Glo, an hybrid concept
Glo is what can be considered a classic HNB cigarette where a heating element is coupled to a disposable Kent tobacco stick. In contrast, the Glo iFuse, launched in Romania by BAT in 2015, is a sort of hybrid e-cigarette working with Kent NeoPod cartridges, a combination of a tobacco stick and a flavored nicotine liquid. The British company expands its portfolio towards HNB cigarettes, e-cigarettes and licensed medicinal products.
REVO and Eclipse were precursors
“Heat-not-burn technology was 20 years ahead” said Executive Vice President and Chief Communications Officer John Brice O’Brien to the dailymail.co.uk who added that REVO “needed the mass presence of vapor products to open up an experience-base that smokers understood”.
iQOS is driving the comeback of HNB cigarettes
This success seems to be met by the iQOS launched by PMI and Altria in 2015 in Japan for Asia, by the end of 2014 in Italy and Switzerland for Europe, and later in some cities in Romania, Portugal, Monaco, Russia, Ukraine, and Germany. A launch in the USA is envisioned for 2017.
The company expects its iQOS to be present in key cities in around 20 markets by the end of 2016 and is lobbying on many countries, especially in India, the world’s fastest growing major economy and second largest market on the globe.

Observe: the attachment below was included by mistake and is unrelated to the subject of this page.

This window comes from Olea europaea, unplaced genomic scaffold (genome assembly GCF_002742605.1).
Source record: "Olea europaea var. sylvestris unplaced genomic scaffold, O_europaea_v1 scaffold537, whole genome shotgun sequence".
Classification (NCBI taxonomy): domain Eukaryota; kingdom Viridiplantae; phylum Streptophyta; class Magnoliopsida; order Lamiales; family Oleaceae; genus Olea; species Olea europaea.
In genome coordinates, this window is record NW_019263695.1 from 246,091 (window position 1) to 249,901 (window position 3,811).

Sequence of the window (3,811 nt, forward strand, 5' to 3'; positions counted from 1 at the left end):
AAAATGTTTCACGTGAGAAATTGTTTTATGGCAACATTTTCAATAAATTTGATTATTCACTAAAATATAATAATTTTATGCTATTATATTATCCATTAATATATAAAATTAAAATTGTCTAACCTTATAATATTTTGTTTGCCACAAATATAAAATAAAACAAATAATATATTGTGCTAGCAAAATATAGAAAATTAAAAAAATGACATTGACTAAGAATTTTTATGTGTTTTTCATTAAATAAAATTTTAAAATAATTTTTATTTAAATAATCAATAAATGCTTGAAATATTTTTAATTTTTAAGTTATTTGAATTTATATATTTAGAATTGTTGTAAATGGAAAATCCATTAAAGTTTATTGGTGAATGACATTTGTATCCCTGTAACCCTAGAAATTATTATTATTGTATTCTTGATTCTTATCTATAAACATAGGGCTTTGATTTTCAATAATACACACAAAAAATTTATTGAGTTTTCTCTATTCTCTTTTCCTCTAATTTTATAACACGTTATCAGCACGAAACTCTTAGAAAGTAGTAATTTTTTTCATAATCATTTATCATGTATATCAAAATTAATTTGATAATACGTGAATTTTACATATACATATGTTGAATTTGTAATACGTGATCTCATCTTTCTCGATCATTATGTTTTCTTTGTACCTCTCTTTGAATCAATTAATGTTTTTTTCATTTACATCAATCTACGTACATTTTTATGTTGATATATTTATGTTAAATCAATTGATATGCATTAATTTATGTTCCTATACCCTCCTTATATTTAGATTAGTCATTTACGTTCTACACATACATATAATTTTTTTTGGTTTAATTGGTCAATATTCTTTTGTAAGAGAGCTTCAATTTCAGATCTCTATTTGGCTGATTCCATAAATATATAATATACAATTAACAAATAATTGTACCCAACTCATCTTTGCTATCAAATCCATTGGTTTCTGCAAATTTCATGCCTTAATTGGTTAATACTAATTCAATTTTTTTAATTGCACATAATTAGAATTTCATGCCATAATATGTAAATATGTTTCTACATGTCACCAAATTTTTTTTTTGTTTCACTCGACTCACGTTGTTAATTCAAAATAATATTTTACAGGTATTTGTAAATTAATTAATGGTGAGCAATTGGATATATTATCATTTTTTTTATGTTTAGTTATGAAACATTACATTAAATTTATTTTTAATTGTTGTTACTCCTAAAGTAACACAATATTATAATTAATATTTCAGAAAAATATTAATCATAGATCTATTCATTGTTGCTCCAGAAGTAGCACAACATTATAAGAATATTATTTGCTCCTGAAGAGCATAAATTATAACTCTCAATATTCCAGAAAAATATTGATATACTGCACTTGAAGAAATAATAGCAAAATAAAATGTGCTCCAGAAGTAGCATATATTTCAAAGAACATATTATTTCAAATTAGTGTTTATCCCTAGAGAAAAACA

In an interview Tommaso Di Giovanni, head of communication for reduced-risk products at PMI, gave to the Vaping Post during the last GFN, he is unambiguous about the ambition of his company to see all smokers switching to reduced-risk products on the long-term.
Consumer satisfaction and regulator acceptance are the keys of success
HNB cigarettes are marketed by Big Tobacco companies as safer than combustible cigarettes and all the noise around e-cigarettes serves the cause of alternative HNB products. Big Tobacco companies’ interest is to remain in the same distribution chain than combustible cigarettes, while looking at low risk profile products: HNB cigarettes still employ tobacco leaf and sticks are supplied in 20 packs that customers buy every day or so.
From the point of view of users coming straightly from combustible cigarettes smoking, HNB cigarettes appear even safer than e-cigarettes whose emissions are drastically scrutinized by researchers.
Let’s note here that the same researchers who are very busy with e-liquids and e-cigarette emissions, have not had enough time, since their release, to pay attention to the emissions of HNB products. Hence, the only claim about their safety comes from the companies, themselves, and their R&D departments.